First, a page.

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A little tea, a little chat

I've been a compulsive reader, writer and theatre goer all my life. My book blog is here: http://alittleteaalittlechat.wordpress.com/ Mostly food at the moment but also knitting is here: http://cathyingeneva.wordpress.com/

Currently reading

Democracy Incorporated: Managed Democracy and the Specter of Inverted Totalitarianism
Sheldon S. Wolin
The Temptation of Saint Anthony
Gustave Flaubert
Nebula Award Stories 3
Harlan Ellison, Gary Wright, Samuel R. Delany, Michael Moorcock, Fritz Leiber, Roger Zelazny, J.G. Ballard, Anne McCaffrey
Cosmology and Controversy: The Historical Development of Two Theories of the Universe
Helge Kragh
Max Frisch

Unknown Book 7436645

Unknown Book 7436645 - Unknown Author 646 After I read this today, I was asked which boxes I ticked? Maybe I'm just a boy at heart. I kept saying um...I do that. And that. Oh dear. Yep. That one too. I'm not saying that's the only reason I didn't think it was funny, but. I think I'd label this sexist if you asked me.

Wanting to be fair, wondering if I was misjudging this, I took a look around and…

Thought bubble Hey. Now why doesn’t this surprise me. The girl, the one who did all the important work, the words. Completely disappeared off the face of the earth, while the boy who did the pictures, not even pictures I liked, became a famous syndicated cartoonist. Now, isn’t that the way? Isn’t that what happens, the girl does the work and the boy gets the credit? I mean, that is the thought that comes to mind, isn’t it? Even in the third wave of feminism (or whichever number we are up to).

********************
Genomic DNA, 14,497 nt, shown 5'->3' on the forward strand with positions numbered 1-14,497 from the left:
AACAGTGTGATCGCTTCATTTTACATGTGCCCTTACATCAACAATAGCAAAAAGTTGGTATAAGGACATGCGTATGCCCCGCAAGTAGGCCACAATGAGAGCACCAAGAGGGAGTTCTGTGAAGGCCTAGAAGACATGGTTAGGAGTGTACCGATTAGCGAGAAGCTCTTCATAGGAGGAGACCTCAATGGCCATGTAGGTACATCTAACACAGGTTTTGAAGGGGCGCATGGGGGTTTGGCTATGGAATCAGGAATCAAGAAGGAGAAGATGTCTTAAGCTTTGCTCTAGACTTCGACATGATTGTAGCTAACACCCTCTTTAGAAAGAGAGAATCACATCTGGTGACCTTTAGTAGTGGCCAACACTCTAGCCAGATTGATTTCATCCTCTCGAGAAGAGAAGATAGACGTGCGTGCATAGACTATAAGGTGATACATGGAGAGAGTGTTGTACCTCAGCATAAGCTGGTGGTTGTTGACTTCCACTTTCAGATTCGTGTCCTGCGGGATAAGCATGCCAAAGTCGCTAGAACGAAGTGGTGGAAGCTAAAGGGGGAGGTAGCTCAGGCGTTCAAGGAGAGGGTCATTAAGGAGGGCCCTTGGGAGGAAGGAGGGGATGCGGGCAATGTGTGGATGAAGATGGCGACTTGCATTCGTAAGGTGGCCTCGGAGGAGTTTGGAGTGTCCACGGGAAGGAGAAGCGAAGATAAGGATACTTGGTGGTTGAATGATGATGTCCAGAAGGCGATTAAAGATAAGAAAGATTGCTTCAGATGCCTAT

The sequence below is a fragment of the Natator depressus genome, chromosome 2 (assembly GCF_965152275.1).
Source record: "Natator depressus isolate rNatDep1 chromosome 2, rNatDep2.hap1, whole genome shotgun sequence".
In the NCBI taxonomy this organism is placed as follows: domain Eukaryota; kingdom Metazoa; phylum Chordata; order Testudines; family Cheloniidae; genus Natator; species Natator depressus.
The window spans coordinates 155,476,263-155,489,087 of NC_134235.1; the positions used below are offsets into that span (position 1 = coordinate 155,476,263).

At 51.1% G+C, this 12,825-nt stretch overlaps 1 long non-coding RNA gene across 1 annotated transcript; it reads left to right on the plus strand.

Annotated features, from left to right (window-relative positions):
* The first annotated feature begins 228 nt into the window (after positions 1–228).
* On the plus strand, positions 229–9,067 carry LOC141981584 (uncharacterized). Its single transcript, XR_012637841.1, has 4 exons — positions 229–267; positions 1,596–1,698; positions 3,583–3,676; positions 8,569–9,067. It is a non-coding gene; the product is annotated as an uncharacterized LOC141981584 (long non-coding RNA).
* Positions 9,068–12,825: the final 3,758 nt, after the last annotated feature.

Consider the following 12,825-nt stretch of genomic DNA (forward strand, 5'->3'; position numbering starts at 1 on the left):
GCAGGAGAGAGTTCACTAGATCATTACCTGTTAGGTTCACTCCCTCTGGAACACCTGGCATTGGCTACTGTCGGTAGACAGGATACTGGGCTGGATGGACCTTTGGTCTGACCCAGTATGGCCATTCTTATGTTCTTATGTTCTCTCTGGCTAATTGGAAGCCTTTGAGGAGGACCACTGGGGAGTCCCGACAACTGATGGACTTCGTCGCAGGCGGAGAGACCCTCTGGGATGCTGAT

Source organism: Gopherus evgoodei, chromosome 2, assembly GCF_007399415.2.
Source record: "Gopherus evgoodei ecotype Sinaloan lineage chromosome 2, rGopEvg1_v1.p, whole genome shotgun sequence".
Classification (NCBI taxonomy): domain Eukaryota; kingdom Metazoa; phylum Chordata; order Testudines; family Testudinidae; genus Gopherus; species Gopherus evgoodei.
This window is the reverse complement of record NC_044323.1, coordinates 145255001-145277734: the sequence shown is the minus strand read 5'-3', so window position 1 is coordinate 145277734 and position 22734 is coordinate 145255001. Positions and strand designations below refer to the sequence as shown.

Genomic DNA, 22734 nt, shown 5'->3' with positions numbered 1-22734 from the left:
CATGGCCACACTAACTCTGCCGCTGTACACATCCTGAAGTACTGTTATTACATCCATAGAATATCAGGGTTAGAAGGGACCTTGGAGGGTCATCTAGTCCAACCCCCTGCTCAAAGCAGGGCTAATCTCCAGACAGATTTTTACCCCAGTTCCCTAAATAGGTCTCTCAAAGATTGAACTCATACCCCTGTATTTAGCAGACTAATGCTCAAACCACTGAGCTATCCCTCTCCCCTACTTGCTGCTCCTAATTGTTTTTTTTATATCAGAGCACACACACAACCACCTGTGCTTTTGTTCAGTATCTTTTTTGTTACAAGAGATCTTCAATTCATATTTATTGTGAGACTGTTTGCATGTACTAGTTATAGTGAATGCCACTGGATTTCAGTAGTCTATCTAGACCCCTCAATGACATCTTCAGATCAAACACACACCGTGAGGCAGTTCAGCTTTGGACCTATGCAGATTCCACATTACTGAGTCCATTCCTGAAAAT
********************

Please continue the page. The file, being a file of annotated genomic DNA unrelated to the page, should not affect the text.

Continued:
Still, I found an interview with the author, amongst other gems containing this:

• Then the real turning point came when I was 14, and discovered that during the simple act of drawing, regardless of the subject matter, I was becoming sexually aroused. Maybe it was the hormones. It didn't care. All I know is that I really, really, wanted to continue doing this forever.
• What exactly were you drawing that lead to such sexual arousal? The margins of my school notebooks were crammed with drawings, mainly women with very large breasts. They gave me a full page in my high school newspaper, and I did a serial strip, similar to Apartment 3-G or Mary Worth – except it was a sleazy parody, and all the girls looked like Little Annie Fannie. You might expect such a salacious strip to encounter some opposition in a Jesuit prep school, but all the students were male, and so the only complaints came from a few of the mothers.

Is it starting to dawn on you, dear reader? Why it is that Genevieve has disappeared whilst Ricky is hard at it?

Uh huh. Genevieve has a dick that likes drawing tits.

In an LA Times article of the late 1980s, discussing Warren Farrell’s work on the marginalisation of men in US society, comes the bit where Hercule Poirot starts smiling:

In Chicago, cartoonist Nicole Hollander, whose drawings have also graced a successful line of greeting cards, said she found it hard to be sympathetic with the point of view of Farrell and others who complain about the new sexism…. "Women have been portrayed negatively for years in jokes and things, and I think it's their turn for a while. Be patient, guys," Hollander advised. "Just relax. Loosen up and take it lightly."

This was roughly the same view offered by the author of "No Good Men," a volume Farrell hails as the very personification of the new sexism. Reached at home in Venice author Genevieve Richardson turned out to be a man named Rick Detorie. The book, he said, about women's pet peeves about men, was never intended to be taken seriously, not for a moment.

"It was something designed to give people, women especially, a laugh," Detorie said.

Then he added, "It was a joke, Warren. It's a joke, lighten up!"

Because the vast majority of greeting-card-style humor books are bought by women, Detorie acknowledged he quickly abandoned thoughts of a companion volume called "No Good Women."

And there, in that last sentence, maybe I understand why I didn’t like this book. I can’t begin to comprehend the notion of ‘books written for women.’

Afterthought: I wonder if this book had been honest, and been attributed as having a male author at the time, if anybody would have read it and if the author would have gone on to the career that got its start, as far as I can tell, with this.

I'm sorry, Manny. I'm afraid I've got more bad news for you. It's about the Easter Bunny. It isn't really...oh. How to tell you this....